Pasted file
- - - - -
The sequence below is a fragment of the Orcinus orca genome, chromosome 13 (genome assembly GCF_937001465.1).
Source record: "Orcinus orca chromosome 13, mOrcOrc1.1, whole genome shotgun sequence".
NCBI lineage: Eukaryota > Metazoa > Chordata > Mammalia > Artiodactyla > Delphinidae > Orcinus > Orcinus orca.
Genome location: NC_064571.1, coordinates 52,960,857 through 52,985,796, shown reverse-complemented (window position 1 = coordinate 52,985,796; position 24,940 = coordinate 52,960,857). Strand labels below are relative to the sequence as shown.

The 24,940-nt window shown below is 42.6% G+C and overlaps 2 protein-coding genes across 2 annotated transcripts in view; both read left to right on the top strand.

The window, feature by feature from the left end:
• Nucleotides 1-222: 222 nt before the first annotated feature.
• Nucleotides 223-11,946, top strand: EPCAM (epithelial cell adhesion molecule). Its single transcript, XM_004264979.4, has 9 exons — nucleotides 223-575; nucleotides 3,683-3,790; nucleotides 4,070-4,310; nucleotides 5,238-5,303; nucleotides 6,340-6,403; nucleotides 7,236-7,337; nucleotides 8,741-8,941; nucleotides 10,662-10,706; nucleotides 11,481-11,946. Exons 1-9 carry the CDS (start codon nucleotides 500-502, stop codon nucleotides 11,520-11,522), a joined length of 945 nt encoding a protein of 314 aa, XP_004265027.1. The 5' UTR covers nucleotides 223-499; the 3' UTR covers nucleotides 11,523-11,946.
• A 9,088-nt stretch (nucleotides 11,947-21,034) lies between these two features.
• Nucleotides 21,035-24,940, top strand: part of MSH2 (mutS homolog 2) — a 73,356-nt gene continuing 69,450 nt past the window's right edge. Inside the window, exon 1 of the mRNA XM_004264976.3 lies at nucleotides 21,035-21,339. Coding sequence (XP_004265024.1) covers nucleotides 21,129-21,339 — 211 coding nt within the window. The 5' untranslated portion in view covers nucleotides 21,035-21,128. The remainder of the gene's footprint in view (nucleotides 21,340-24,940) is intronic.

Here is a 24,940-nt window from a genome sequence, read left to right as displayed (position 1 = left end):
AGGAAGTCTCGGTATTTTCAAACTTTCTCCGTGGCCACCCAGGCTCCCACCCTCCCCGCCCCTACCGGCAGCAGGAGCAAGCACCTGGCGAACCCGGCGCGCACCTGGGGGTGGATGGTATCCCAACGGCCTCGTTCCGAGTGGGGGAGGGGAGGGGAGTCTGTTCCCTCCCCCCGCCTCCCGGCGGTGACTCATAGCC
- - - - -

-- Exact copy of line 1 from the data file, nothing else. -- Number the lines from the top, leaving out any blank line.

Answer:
The sequence below is a fragment of the Orcinus orca genome, chromosome 13 (genome assembly GCF_937001465.1).